CPSC 225 Intermediate Programming Fall 2006

CPSC 225 Programming and Journal Standards


There is much more to a good program than just having it run correctly - while correct functioning is critical, it is also important to create a well-organized, well-documented, and easy-to-understand program. Why? For starters, it is much easier to create a correctly-functioning program and to verify its correctness if the program is organized and its logic is clear. Furthermore, the initial development is only a relatively small portion of the life cycle of most real software - fixing bugs and adding new features may go on well after the initial product is shipped, and may be done by people not involved in the original development.

Programs will be graded based on the following criteria:

The program works correctly and meets all of the specifications, including proper formatting of the output. Error-checking is thorough, and errors are handled in an appropriate manner. A program which does not compile will receive an automatic 10% deduction.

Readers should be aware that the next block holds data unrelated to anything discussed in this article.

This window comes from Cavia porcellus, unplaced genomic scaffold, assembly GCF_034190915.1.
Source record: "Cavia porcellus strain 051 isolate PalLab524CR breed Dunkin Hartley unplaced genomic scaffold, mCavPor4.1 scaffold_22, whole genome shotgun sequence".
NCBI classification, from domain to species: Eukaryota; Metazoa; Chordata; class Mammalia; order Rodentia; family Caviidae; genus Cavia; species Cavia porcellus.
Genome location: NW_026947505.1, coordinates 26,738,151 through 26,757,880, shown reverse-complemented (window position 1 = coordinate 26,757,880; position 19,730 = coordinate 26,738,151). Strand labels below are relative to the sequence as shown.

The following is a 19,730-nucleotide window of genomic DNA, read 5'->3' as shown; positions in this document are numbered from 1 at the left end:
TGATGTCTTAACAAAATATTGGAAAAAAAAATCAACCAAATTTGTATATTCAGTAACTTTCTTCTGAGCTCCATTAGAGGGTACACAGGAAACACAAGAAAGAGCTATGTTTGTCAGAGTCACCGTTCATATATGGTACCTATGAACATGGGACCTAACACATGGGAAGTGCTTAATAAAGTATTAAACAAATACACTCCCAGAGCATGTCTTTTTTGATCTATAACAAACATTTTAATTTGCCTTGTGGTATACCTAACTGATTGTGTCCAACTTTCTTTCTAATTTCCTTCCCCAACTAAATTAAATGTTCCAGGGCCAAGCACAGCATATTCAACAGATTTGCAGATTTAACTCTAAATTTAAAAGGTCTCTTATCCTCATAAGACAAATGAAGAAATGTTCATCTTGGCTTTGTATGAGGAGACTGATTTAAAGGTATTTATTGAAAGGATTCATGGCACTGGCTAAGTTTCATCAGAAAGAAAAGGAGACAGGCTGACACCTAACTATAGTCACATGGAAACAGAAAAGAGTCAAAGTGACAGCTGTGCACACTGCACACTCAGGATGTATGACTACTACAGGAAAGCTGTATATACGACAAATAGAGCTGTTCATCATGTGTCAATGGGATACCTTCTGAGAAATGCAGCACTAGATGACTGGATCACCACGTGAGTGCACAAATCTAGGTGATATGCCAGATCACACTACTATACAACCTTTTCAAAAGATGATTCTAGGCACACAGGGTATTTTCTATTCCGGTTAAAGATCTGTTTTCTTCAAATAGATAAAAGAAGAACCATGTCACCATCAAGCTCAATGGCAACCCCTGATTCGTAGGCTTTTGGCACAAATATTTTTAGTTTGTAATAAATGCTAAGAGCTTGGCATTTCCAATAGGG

Design and Reusability
The code is logically and appropriately grouped into functions and classes, and reasonable decisions were made about how to implement the program's functionality. The program's functionality could be modified or extended in reasonable ways without requiring major rewriting of the program. Parameterized modules are used instead of repeating very similar chunks of code. Routines could be reused in other programs.
The code is well-organized within each module and is easy to follow. Overly awkward constructs are avoided. Naming and whitespace conventions are followed consistently.
The documentation is well-written, clearly explains what the code is accomplishing and how, and is of an appropriate quantity. Commenting conventions are followed consistently.